Cumulative Incidence of Asthma-Related Deaths in the 28-Week Salmeterol Multi-center Asthma Research Trial (SMART), by Duration of Treatment A 16-week clinical study performed in the United Kingdom, the Salmeterol Nationwide Surveillance (SNS) study, showed results similar to the SMART study.
In the SNS study, the rate of asthma-related death was numerically, though not statistically significantly, greater in patients with asthma treated with salmeterol (42 mcg twice daily) than those treated with albuterol (180 mcg 4 times daily) added to usual asthma therapy.The following additional WARNINGS about ADVAIR HFA should be noted.1.
ADVAIR HFA should not be initiated in patients during rapidly deteriorating or potentially life-threatening episodes of asthma.
Serious acute respiratory events, including fatalities, have been reported both in the United States and worldwide when salmeterol, a component of ADVAIR HFA, has been initiated in patients with significantly worsening or acutely deteriorating asthma.
In most cases, these have occurred in patients with severe asthma (e.g., patients with a history of corticosteroid dependence, low pulmonary function, intubation, mechanical ventilation, frequent hospitalizations, or previous life-threatening acute asthma exacerbations) and/or in some patients in whom asthma has been acutely deteriorating (e.g., unresponsive to usual medications; increasing need for inhaled, short-acting beta2-agonists; increasing need for systemic corticosteroids; significant increase in symptoms; recent emergency room visits; sudden or progressive deterioration in pulmonary function).
However, they have occurred in a few patients with less severe asthma as well.
It was not possible from these reports to determine whether salmeterol contributed to these events.2.
ADVAIR HFA should not be used to treat acute symptoms.
An inhaled, short-acting beta2-agonist, not ADVAIR HFA, should be used to relieve acute symptoms of shortness of breath.
When prescribing ADVAIR HFA, the physician must also provide the patient with an inhaled, short-acting beta2-agonist (e.g., albuterol) for treatment of shortness of breath that occurs acutely, despite regular twice-daily (morning and evening) use of ADVAIR HFA.When beginning treatment with ADVAIR HFA, patients who have been taking oral or inhaled, short-acting beta2-agonists on a regular basis (e.g., 4 times a day) should be instructed to discontinue the regular use of these drugs.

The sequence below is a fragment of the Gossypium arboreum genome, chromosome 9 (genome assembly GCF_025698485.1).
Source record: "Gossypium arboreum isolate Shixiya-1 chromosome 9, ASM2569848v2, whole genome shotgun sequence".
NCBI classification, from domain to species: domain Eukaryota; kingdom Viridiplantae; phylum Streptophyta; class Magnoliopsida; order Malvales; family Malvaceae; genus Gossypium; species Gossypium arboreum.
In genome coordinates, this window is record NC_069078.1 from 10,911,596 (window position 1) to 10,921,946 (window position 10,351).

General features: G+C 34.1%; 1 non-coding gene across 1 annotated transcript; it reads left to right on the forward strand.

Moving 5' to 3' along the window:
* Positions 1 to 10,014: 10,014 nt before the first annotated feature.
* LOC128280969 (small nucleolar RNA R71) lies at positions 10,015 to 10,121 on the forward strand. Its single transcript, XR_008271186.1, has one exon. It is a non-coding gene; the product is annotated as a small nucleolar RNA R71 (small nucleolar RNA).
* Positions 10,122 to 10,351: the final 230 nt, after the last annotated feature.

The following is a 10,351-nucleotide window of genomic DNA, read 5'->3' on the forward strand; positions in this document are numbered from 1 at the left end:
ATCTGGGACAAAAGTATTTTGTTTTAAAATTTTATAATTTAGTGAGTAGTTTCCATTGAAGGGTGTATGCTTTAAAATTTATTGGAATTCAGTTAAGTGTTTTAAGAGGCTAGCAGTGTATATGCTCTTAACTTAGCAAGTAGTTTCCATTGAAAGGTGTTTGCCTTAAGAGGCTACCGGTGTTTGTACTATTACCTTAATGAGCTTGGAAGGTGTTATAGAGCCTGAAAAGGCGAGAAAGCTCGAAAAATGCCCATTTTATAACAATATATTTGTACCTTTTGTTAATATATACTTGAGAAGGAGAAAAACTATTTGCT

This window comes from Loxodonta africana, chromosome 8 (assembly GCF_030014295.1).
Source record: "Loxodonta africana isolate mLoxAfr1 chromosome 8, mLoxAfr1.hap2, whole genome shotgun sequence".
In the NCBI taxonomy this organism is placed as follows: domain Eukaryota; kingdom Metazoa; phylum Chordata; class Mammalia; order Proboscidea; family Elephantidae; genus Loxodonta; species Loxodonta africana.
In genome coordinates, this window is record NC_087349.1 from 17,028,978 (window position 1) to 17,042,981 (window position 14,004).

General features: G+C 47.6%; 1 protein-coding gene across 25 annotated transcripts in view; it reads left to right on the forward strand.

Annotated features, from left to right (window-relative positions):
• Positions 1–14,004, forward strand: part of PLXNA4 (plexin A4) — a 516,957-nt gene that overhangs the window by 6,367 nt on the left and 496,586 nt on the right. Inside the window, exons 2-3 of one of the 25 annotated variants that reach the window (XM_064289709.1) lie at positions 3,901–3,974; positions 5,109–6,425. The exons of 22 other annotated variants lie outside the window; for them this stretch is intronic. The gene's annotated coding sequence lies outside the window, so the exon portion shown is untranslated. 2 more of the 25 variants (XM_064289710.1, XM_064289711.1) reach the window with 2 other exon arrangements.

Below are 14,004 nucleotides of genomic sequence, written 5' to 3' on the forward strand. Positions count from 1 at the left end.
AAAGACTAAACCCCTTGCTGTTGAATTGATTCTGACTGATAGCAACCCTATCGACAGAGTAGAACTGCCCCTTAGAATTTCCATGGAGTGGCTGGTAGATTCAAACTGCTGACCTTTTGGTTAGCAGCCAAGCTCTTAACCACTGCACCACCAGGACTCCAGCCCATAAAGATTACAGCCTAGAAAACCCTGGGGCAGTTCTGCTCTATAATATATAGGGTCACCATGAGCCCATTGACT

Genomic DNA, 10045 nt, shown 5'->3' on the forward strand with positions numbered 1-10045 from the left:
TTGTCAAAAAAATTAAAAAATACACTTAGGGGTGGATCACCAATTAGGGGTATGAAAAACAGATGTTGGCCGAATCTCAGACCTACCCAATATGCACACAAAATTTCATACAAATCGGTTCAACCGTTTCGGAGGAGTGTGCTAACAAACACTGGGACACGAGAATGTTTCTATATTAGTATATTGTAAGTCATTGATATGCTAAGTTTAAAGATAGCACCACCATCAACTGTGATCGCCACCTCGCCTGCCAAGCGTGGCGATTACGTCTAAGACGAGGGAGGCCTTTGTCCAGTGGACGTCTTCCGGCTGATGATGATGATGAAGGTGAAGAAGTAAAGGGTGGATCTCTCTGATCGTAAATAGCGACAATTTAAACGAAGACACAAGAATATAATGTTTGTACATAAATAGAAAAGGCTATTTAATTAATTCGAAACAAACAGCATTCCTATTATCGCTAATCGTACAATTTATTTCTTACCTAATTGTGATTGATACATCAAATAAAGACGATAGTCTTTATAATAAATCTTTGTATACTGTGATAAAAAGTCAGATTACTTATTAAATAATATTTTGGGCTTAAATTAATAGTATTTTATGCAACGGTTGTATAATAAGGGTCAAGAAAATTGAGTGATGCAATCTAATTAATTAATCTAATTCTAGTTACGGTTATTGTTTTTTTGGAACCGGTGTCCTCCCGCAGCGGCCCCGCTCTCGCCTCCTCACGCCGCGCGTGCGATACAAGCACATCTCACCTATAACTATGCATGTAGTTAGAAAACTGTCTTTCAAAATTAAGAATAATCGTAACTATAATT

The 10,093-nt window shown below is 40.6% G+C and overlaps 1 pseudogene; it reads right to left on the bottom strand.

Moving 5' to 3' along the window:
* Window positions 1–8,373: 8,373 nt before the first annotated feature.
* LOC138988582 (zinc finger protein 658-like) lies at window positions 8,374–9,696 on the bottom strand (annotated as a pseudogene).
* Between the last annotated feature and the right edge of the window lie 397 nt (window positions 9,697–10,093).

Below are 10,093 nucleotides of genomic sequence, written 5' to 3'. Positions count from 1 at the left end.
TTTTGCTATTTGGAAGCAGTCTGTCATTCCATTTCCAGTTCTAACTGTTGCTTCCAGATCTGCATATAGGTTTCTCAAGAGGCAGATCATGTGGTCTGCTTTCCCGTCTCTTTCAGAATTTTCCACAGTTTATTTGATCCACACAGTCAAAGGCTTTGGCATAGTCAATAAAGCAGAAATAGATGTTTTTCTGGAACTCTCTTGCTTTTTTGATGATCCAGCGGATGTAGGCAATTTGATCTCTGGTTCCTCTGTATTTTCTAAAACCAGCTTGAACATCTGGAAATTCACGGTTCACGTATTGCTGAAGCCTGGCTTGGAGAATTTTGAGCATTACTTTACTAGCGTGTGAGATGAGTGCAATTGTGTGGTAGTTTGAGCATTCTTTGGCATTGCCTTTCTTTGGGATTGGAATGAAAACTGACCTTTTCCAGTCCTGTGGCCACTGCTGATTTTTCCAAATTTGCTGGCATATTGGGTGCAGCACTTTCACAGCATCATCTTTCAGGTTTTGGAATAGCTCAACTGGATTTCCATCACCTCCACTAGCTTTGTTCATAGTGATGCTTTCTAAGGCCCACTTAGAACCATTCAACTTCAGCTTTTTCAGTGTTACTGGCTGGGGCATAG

For patients taking ADVAIR HFA, inhaled, short-acting beta2-agonists should only be used for symptomatic relief of acute symptoms of shortness of breath (see PRECAUTIONS: Information for Patients).3.
Increasing use of inhaled, short-acting beta2-agonists is a marker of deteriorating asthma.
The physician and patient should be alert to such changes.
The patient’s condition may deteriorate acutely over a period of hours or chronically over several days or longer.
If the patient’s inhaled, short-acting beta2-agonist becomes less effective, the patient needs more inhalations than usual, or the patient develops a significant decrease in lung function, this may be a marker of destabilization of the disease.
In this setting, the patient requires immediate reevaluation with reassessment of the treatment regimen, giving special consideration to the possible need for replacing the current strength of ADVAIR HFA with a higher strength, adding additional inhaled corticosteroid, or initiating systemic corticosteroids.
Patients should not use more than 2 inhalations twice daily (morning and evening) of ADVAIR HFA.4.
ADVAIR HFA should not be used for transferring patients from systemic corticosteroid therapy.
Particular care is needed for patients who have been transferred from systemically active corticosteroids to inhaled corticosteroids because deaths due to adrenal insufficiency have occurred in patients with asthma during and after transfer from systemic corticosteroids to less systemically available inhaled corticosteroids.
After withdrawal from systemic corticosteroids, a number of months are required for recovery of HPA function.Patients who have been previously maintained on 20 mg or more per day of prednisone (or its equivalent) may be most susceptible, particularly when their systemic corticosteroids have been almost completely withdrawn.
During this period of HPA suppression, patients may exhibit signs and symptoms of adrenal insufficiency when exposed to trauma, surgery, or infection (particularly gastroenteritis) or other conditions associated with severe electrolyte loss.
Although inhaled corticosteroids may provide control of asthma symptoms during these episodes, in recommended doses they supply less than normal physiologic amounts of glucocorticoid (cortisol) systemically and do NOT provide the mineralocorticoid activity that is necessary for coping with these emergencies.During periods of stress or a severe asthma attack, patients who have been withdrawn from systemic corticosteroids should be instructed to resume oral corticosteroids (in large doses) immediately and to contact their physicians for further instruction.
These patients should also be instructed to carry a warning card indicating that they may need supplementary systemic corticosteroids during periods of stress or a severe asthma attack.5.
ADVAIR HFA should not be used in conjunction with an inhaled, long-acting beta2-agonist.
Patients who are receiving ADVAIR HFA twice daily should not use additional salmeterol or other long-acting beta2-agonists (e.g., formoterol) for prevention of exercise-induced bronchospasm (EIB) or the maintenance treatment of asthma.
Additional benefit would not be gained from using supplemental salmeterol or formoterol for prevention of EIB since ADVAIR HFA already contains an inhaled, long-acting beta2-agonist.
The recommended dosage should not be exceeded.